Tag Archives: Mexico

The Mexico City earthquake, 19 September 1985

18 Sep

As a volcanologist based in the UK, I am in the privileged position of rarely being affected by the natural events that I study. And, although I have worked for extended periods of time in earthquake-prone regions, I have never experienced anything more than the gentle nudge of a small tremor.

Thirty years ago, shortly after 7 am local time on 19 September 1985, Mexico City was struck by a large earthquake. The epicentre was near the Pacific coast, and the main event had a magnitude of 8 – just a little less than the September 2015 Illapel earthquake in Chile. Listening in the UK to BBC reports, it soon became clear that there was a terrible disaster unfolding – even though the conurbation was hundreds of kilometres from the epicentre, there was considerable damage to hundreds of buildings across the city. Later analysis revealed an unusual feature of the damage – most of the buildings that collapsed were 5 – 20 stories high; while the majority of both shorter, and taller, buildings were undamaged. This feature arose from the local geology – much of the city is built across old lake deposits. The layer of lake sediments acted to amplify the ground motion as the seismic waves passed by, leading to strong accelerations, and a characteristic period of around 2 seconds. Buildings with a natural period of vibration close to 2 seconds would have begun to resonate, and eventually fail catastrophically, as the strong shaking continued for several minutes. The result of this was a shocking pattern across the city of collapsed buildings cheek by jowl with others that showed no signs of damage.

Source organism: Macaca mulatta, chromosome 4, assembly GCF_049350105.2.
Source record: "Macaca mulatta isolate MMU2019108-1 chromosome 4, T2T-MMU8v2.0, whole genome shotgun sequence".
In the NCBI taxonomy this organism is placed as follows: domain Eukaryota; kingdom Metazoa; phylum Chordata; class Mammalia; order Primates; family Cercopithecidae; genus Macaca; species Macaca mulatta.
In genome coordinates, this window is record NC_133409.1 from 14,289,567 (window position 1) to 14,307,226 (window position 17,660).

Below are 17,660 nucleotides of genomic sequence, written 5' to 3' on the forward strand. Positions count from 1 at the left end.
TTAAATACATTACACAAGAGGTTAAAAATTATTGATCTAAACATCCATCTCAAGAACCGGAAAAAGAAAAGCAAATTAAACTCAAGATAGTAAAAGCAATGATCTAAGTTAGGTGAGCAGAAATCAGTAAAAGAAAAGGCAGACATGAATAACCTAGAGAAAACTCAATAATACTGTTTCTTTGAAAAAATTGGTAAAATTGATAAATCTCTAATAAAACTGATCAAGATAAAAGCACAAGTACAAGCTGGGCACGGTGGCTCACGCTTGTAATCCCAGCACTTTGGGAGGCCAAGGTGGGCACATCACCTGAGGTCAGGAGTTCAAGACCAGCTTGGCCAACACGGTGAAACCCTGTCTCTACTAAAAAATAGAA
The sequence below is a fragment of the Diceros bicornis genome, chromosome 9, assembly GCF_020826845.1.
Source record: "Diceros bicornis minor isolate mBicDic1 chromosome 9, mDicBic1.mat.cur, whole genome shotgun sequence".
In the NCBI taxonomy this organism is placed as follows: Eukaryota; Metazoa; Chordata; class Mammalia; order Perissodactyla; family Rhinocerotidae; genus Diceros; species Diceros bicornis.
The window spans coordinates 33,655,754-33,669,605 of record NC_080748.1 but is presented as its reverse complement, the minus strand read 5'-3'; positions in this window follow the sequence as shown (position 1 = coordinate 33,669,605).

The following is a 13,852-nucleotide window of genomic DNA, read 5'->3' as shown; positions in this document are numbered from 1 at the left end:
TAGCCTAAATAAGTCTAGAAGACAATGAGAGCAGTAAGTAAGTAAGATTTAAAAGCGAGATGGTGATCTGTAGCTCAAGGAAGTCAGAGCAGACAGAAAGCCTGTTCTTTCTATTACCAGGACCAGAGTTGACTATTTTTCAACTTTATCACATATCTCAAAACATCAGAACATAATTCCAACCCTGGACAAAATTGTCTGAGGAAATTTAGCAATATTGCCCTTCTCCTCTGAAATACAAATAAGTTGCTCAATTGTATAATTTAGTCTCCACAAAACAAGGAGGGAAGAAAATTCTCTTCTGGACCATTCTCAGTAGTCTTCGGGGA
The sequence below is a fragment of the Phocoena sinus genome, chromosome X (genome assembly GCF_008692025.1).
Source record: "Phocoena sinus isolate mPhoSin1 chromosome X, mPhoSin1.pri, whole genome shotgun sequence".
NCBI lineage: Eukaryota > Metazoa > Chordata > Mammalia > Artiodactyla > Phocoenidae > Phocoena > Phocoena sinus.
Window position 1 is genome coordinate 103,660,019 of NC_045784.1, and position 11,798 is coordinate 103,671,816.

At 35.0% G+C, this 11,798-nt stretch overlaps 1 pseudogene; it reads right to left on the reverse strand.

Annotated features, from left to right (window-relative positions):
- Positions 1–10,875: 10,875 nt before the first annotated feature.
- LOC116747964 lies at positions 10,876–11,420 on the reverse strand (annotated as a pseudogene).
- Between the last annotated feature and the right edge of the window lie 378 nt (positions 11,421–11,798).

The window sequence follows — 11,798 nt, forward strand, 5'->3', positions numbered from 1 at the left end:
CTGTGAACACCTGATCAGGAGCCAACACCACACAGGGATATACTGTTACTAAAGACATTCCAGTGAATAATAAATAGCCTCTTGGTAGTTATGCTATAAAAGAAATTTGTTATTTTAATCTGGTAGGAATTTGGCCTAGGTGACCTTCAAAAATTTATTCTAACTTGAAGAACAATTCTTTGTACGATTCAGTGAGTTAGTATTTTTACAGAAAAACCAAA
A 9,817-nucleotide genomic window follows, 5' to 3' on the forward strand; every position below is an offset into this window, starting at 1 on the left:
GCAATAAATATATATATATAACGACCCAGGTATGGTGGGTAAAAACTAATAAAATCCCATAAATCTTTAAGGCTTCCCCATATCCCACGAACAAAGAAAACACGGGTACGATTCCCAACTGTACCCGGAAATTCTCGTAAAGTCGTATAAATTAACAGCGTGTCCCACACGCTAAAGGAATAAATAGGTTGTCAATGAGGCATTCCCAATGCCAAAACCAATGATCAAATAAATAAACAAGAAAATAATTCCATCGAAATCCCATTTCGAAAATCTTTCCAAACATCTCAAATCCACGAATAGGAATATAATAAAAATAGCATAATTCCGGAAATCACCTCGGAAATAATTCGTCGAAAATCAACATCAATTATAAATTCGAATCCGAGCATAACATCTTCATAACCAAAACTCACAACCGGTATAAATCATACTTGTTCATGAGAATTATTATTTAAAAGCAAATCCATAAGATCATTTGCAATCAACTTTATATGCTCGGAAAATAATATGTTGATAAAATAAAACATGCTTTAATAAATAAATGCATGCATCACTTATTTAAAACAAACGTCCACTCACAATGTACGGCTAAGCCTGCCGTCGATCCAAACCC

Among the many thousands who lost their lives were several British language students, who had just arrived in Mexico City on their way to their ‘year abroad’ teaching assignments across Latin America. One, Helen Cawthray, was a linguist at St Catharine’s College, Cambridge; a contemporary and friend of mine. Another, Susan Mell, was a linguist at St Anne’s College, Oxford, where I now teach Earth Sciences. A poignant reminder not only of the random element of disasters, but also of their global reach. As we look back on the thirty years that have passed, the question remains: have the lessons been learned? Or might it all happen again?

Simple memorial to Sue Mell, undergraduate at St Anne's College, Oxford.

Thermal imaging of volcanic eruption plumes

16 May
Timeseries images from thermal imaging camera of two contrasting explosion plumes at Volcan Colima, Mexico. Image by Erica Webb, and published in her paper, Webb et al., 2014.

Timeseries images from thermal imaging camera of two contrasting explosion plumes at Volcán de Colima, Mexico. Image by Erica Webb, and published recently in her paper in the Journal of Volcanology and Geothermal Research.

Thermal imaging using infra-red cameras is now a widely used tool in the monitoring and analysis of volcanic explosions, and this pair of time-series snapshots of two short-lived ‘Vulcanian‘ explosions at Volcán de Colima, Mexico, shows one example of why. In each panel, times (in seconds) are times since the start of the explosion sequence;  and the temperature scales (vertical colour bar) show the raw temperatures, without any atmospheric corrections. Images collected using a Jenoptic VarioCAM, from the Protección Civil de Jalisco observatory located beneath the summit of Nevado de Colima, Mexico. 

Further Reading

A Harris, 2013, Thermal remote sensing of active volcanoes, a users manual. Cambridge University Press, 736pp. ISBN 9780521859455

E Webb et al., 2014, Thermal imaging and analysis of short-lived Vulcanian explosions at Volcán de Colima, Mexico, Journal of Volcanology and Geothermal Research 278-279, 132-145.